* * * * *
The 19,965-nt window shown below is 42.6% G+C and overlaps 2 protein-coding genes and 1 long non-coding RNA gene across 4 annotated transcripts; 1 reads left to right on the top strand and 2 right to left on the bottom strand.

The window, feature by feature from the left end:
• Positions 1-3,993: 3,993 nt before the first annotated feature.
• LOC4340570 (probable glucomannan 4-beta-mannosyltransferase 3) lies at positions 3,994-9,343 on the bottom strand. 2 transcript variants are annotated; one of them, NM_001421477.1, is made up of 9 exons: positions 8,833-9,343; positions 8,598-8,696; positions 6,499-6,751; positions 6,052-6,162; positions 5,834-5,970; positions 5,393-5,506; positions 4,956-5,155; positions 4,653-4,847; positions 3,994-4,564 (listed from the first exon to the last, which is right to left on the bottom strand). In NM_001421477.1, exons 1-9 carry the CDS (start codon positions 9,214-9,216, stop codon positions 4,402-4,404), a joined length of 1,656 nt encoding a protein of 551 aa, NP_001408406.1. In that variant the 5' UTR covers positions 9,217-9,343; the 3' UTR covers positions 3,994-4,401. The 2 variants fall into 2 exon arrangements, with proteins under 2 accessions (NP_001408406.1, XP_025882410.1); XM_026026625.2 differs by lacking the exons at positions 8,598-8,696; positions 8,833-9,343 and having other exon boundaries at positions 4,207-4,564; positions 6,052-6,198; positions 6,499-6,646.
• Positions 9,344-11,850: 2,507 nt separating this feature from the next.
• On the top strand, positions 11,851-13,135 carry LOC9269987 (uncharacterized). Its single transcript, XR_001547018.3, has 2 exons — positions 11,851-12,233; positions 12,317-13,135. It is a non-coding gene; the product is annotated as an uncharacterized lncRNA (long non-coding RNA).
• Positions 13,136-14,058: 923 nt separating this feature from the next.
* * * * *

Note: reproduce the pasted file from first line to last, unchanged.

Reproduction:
The 19,965-nt window shown below is 42.6% G+C and overlaps 2 protein-coding genes and 1 long non-coding RNA gene across 4 annotated transcripts; 1 reads left to right on the top strand and 2 right to left on the bottom strand.

The window, feature by feature from the left end:
• Positions 1-3,993: 3,993 nt before the first annotated feature.
• LOC4340570 (probable glucomannan 4-beta-mannosyltransferase 3) lies at positions 3,994-9,343 on the bottom strand. 2 transcript variants are annotated; one of them, NM_001421477.1, is made up of 9 exons: positions 8,833-9,343; positions 8,598-8,696; positions 6,499-6,751; positions 6,052-6,162; positions 5,834-5,970; positions 5,393-5,506; positions 4,956-5,155; positions 4,653-4,847; positions 3,994-4,564 (listed from the first exon to the last, which is right to left on the bottom strand). In NM_001421477.1, exons 1-9 carry the CDS (start codon positions 9,214-9,216, stop codon positions 4,402-4,404), a joined length of 1,656 nt encoding a protein of 551 aa, NP_001408406.1. In that variant the 5' UTR covers positions 9,217-9,343; the 3' UTR covers positions 3,994-4,401. The 2 variants fall into 2 exon arrangements, with proteins under 2 accessions (NP_001408406.1, XP_025882410.1); XM_026026625.2 differs by lacking the exons at positions 8,598-8,696; positions 8,833-9,343 and having other exon boundaries at positions 4,207-4,564; positions 6,052-6,198; positions 6,499-6,646.
• Positions 9,344-11,850: 2,507 nt separating this feature from the next.
• On the top strand, positions 11,851-13,135 carry LOC9269987 (uncharacterized). Its single transcript, XR_001547018.3, has 2 exons — positions 11,851-12,233; positions 12,317-13,135. It is a non-coding gene; the product is annotated as an uncharacterized lncRNA (long non-coding RNA).
• Positions 13,136-14,058: 923 nt separating this feature from the next.